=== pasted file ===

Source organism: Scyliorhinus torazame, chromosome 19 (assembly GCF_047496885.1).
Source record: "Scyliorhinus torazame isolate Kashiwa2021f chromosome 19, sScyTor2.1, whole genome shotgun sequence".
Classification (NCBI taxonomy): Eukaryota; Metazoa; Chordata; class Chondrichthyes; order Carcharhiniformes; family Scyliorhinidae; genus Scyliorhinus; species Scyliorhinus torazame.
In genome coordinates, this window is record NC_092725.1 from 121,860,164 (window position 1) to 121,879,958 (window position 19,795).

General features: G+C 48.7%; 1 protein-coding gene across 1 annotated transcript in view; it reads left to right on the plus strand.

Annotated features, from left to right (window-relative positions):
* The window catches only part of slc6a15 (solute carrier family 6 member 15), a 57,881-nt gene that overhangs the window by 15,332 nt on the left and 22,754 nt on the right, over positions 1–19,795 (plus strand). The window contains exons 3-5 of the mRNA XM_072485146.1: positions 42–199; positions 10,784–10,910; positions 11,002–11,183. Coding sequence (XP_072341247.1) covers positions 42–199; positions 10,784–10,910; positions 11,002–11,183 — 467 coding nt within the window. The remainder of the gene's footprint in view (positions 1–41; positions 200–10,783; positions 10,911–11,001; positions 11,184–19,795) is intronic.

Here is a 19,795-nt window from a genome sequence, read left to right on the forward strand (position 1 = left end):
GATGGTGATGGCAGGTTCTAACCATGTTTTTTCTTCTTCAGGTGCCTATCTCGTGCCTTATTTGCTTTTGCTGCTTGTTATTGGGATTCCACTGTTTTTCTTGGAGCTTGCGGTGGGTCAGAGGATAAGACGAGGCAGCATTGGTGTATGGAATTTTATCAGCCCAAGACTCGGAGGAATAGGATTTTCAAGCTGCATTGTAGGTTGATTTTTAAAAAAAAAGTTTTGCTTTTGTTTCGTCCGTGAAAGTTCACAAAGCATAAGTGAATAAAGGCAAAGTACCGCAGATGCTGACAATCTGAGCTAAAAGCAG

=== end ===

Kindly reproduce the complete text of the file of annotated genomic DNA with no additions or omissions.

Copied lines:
Source organism: Scyliorhinus torazame, chromosome 19 (assembly GCF_047496885.1).
Source record: "Scyliorhinus torazame isolate Kashiwa2021f chromosome 19, sScyTor2.1, whole genome shotgun sequence".
Classification (NCBI taxonomy): Eukaryota; Metazoa; Chordata; class Chondrichthyes; order Carcharhiniformes; family Scyliorhinidae; genus Scyliorhinus; species Scyliorhinus torazame.
In genome coordinates, this window is record NC_092725.1 from 121,860,164 (window position 1) to 121,879,958 (window position 19,795).

General features: G+C 48.7%; 1 protein-coding gene across 1 annotated transcript in view; it reads left to right on the plus strand.

Annotated features, from left to right (window-relative positions):
* The window catches only part of slc6a15 (solute carrier family 6 member 15), a 57,881-nt gene that overhangs the window by 15,332 nt on the left and 22,754 nt on the right, over positions 1–19,795 (plus strand). The window contains exons 3-5 of the mRNA XM_072485146.1: positions 42–199; positions 10,784–10,910; positions 11,002–11,183. Coding sequence (XP_072341247.1) covers positions 42–199; positions 10,784–10,910; positions 11,002–11,183 — 467 coding nt within the window. The remainder of the gene's footprint in view (positions 1–41; positions 200–10,783; positions 10,911–11,001; positions 11,184–19,795) is intronic.

Here is a 19,795-nt window from a genome sequence, read left to right on the forward strand (position 1 = left end):
GATGGTGATGGCAGGTTCTAACCATGTTTTTTCTTCTTCAGGTGCCTATCTCGTGCCTTATTTGCTTTTGCTGCTTGTTATTGGGATTCCACTGTTTTTCTTGGAGCTTGCGGTGGGTCAGAGGATAAGACGAGGCAGCATTGGTGTATGGAATTTTATCAGCCCAAGACTCGGAGGAATAGGATTTTCAAGCTGCATTGTAGGTTGATTTTTAAAAAAAAAGTTTTGCTTTTGTTTCGTCCGTGAAAGTTCACAAAGCATAAGTGAATAAAGGCAAAGTACCGCAGATGCTGACAATCTGAGCTAAAAGCAG